After a study of 103 ad slogans of large to medium sized companies in recent years, I did a little summarizing. The reason why I choose large to medium sized companies is that good ad slogans always come form them and they can represent the trend in ad slogans.

Number of words in a slogan

Number of slogans counted





















From this chart we can see that three-worded slogan and four-worded slogan are the most favored in the creation of a slogan with 25 and 33 slogans for each type, and five or six worded slogans are also widely used. Two worded and eight worded slogans still occupy a share. But the number of other length slogans decreased dramatically. The longest ad slogan in study has 13 words which is a rare case, because it is too lengthy to be a slogan. And one worded slogan can not express fully the rich and multi-layered meaning that a slogan wants to convey. The eight worded slogans are preferred than the seven worded ones is because the former generally uses a parallel or contrasted structure, so for each small sentence of the structure the length is just four words which is the most preferred length. The average length of an ad slogan is 4.447 words. It is the trend for the slogan to be short, about 2 to 6 words long. This is just my general analysis of the results.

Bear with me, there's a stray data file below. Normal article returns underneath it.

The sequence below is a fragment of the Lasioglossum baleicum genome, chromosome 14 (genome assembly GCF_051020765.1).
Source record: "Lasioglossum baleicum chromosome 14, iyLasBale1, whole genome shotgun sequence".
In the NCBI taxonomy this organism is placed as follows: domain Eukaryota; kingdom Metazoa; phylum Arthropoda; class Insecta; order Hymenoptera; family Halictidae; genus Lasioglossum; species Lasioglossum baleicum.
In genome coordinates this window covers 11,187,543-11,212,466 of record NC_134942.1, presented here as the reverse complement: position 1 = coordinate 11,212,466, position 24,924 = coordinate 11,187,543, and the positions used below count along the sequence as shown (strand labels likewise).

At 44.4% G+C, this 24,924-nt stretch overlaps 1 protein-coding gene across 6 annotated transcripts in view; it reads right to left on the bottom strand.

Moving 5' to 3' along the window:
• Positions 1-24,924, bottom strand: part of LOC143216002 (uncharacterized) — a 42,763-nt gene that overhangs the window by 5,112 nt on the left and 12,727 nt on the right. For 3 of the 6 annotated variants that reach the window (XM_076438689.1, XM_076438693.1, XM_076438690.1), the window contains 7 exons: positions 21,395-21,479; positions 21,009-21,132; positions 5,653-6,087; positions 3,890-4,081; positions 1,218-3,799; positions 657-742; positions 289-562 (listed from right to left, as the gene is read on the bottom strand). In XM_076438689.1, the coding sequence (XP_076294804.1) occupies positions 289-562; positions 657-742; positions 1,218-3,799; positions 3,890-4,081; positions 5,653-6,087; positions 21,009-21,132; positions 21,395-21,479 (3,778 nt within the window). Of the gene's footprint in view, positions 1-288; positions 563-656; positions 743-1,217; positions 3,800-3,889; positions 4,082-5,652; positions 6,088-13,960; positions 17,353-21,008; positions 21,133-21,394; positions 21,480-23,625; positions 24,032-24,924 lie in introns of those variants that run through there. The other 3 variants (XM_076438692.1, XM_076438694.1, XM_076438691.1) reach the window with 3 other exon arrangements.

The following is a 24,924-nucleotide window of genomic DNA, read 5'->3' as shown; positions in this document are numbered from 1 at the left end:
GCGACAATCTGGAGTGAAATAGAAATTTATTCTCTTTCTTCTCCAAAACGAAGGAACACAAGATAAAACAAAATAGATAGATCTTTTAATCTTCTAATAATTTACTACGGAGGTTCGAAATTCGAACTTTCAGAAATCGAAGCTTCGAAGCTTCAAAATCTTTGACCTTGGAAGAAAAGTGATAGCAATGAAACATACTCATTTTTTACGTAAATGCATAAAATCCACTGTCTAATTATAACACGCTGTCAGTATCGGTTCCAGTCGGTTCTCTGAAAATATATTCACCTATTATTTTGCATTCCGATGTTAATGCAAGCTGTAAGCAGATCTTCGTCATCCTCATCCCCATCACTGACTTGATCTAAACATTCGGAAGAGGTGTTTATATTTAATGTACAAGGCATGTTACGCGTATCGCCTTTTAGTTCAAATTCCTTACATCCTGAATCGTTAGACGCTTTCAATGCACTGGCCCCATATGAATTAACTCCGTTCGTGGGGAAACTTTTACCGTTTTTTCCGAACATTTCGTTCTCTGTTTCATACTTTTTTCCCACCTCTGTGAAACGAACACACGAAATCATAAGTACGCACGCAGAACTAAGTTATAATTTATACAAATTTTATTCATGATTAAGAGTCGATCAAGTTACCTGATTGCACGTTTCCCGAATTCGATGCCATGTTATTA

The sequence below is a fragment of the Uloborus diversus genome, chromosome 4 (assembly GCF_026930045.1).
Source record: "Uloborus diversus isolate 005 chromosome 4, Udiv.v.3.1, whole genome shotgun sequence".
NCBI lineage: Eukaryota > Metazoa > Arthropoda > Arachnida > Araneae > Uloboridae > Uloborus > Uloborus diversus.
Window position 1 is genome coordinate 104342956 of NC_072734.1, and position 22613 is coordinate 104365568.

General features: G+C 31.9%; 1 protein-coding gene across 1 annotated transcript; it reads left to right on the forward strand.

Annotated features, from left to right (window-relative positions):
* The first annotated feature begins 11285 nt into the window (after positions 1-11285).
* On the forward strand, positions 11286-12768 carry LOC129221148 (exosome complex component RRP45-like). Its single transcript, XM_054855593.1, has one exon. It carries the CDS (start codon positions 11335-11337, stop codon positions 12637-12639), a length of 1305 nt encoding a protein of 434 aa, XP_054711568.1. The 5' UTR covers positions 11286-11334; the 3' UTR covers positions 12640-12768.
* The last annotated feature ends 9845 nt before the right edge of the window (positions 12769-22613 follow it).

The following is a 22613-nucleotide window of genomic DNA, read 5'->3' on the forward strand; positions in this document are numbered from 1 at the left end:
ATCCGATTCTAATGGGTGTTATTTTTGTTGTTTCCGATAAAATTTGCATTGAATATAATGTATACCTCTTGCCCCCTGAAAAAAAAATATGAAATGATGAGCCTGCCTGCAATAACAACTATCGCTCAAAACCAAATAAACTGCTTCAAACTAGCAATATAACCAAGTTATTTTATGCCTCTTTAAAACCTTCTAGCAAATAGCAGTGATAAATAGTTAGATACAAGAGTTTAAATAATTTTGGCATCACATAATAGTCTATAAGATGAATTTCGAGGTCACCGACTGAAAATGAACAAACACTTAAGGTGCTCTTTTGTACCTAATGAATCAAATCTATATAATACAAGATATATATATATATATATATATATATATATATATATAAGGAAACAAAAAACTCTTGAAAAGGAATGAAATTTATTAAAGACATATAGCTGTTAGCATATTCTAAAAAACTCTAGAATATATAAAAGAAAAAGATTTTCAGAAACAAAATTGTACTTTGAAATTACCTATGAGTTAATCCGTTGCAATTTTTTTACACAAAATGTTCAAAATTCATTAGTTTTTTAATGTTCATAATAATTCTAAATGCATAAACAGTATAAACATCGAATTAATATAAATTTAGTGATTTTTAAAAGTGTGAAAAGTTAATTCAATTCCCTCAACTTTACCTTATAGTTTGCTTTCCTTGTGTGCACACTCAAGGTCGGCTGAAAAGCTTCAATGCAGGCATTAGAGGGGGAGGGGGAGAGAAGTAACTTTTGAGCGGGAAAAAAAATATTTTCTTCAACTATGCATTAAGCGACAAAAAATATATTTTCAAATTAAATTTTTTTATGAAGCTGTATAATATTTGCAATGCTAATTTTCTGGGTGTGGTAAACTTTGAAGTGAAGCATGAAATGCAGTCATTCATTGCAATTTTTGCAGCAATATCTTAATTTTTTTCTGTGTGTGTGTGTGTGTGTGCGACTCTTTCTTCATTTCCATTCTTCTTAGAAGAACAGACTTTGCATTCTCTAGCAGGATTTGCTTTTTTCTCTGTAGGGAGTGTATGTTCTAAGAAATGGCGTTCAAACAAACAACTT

It is useful to conduct a more detailed study of the slogans; because more and more Chinese companies are going abroad to do their business and they need a good English slogan to establish their image in the world business arena. This study will also help the development of the Chinese ad slogans in China. Good ad slogans are forever.




[1]  XUE Hangrong. Introduction to English Styles[M].Xi’an:Xi’an Jiaotong University Press,2003

[2]  WU Zhiming,HU Zhiwei. Selection of English Advertisement Language[M].Beijing:Beijing University Press,1999.

[3]  YANG Rongqi,CHEN Yuhong. Appreciation of English Advertisement Style[M]. Wuhan:Huazhong Science and Technical University Press,1995.

[4]  Angela,Goddard.The language of Advertising[M]. London and New York: Routledge,1998.

[5]  Arens,W.& C.Bovée. Contemporary Advertisement[M]. Massachusetts:Irwin Incorporation,1994.